Brian Clegg: Gravity

A history of gravity, and a study of its importance and relevance to our lives, as well as its influence on other areas of science. 
Physicists will tell you that four forces control the universe. Of these, gravity may the most obvious, but it is also the most mysterious. Newton managed to predict the force of gravity but couldn’t explain how it worked at a distance. Einstein picked up on the simple premise that gravity and acceleration are interchangeable to devise his mind-bending general relativity, showing how matter warps space and time. Not only did this explain how gravity worked – and how apparently simple gravitation has four separate components – but it predicted everything from black holes to gravity’s effect on time. Whether it’s the reality of anti-gravity or the unexpected discovery that a ball and a laser beam drop at the same rate, gravity is the force that fascinates. Gravity: How the Weakest Force in the Universe Shaped Our Lives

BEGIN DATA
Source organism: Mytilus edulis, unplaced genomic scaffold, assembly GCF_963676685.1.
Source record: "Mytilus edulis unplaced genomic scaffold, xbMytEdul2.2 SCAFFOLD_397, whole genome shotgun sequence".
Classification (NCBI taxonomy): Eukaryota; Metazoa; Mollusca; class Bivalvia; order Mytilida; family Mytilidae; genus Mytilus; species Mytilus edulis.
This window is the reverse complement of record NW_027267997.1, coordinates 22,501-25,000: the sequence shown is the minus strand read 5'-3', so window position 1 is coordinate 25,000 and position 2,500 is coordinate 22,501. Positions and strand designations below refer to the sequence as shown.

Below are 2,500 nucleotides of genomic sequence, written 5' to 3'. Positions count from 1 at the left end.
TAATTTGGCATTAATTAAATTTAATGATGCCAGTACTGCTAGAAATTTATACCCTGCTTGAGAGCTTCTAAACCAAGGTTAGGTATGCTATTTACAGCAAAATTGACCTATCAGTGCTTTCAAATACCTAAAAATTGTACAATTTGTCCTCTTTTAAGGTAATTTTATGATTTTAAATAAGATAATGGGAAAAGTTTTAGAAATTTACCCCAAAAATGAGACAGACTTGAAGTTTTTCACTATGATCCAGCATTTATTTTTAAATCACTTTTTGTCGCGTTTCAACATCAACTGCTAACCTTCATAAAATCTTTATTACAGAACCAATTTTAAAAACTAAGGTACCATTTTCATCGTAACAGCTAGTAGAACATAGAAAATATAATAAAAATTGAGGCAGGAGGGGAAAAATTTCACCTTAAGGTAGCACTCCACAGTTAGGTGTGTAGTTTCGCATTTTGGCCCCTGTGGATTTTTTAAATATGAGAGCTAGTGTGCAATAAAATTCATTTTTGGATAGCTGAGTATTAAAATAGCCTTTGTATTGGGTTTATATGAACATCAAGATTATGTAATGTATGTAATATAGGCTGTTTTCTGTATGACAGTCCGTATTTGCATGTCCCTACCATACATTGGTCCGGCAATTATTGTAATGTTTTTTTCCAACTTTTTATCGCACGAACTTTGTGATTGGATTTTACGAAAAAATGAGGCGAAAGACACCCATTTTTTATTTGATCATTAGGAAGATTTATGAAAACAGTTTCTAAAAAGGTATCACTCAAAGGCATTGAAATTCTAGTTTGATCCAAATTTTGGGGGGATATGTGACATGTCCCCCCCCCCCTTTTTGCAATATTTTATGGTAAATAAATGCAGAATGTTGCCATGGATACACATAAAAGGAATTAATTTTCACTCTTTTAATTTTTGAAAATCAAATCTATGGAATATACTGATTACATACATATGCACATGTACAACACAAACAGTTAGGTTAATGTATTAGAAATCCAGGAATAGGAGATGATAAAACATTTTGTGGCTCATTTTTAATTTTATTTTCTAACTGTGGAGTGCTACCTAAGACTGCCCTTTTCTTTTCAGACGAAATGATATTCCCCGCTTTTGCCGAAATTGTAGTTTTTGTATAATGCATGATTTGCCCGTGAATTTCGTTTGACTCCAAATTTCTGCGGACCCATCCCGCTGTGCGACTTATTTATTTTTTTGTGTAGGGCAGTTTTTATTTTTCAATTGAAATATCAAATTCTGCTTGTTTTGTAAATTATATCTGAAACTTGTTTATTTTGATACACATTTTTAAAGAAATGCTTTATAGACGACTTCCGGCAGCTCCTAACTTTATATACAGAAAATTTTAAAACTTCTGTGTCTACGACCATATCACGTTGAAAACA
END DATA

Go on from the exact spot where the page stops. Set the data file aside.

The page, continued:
It is an interesting read so far. I have always had a fondness of the historical take information can  provide from that historical sense.  Each time an author can enlighten the world with our science forbears it makes for a deeper feel of what came out of these scientists as precursors to where we are today. I enjoy how Brian Clegg can fill in the gaps with what I had learn of Sir Isaac Newton. The historical progress from the ancient Greeks to what has transpire to today in terms of our definition of Gravity.

It allows one to look at around them and the way in which early ideas became foundations points from which development move on toward the world of the science we have today in terms of that gravity.

This entry was posted in Gravity, Kip Thorne, LIGO, Ronald Mallet, Sir Isaac Newton and tagged , , , , . Bookmark the permalink.

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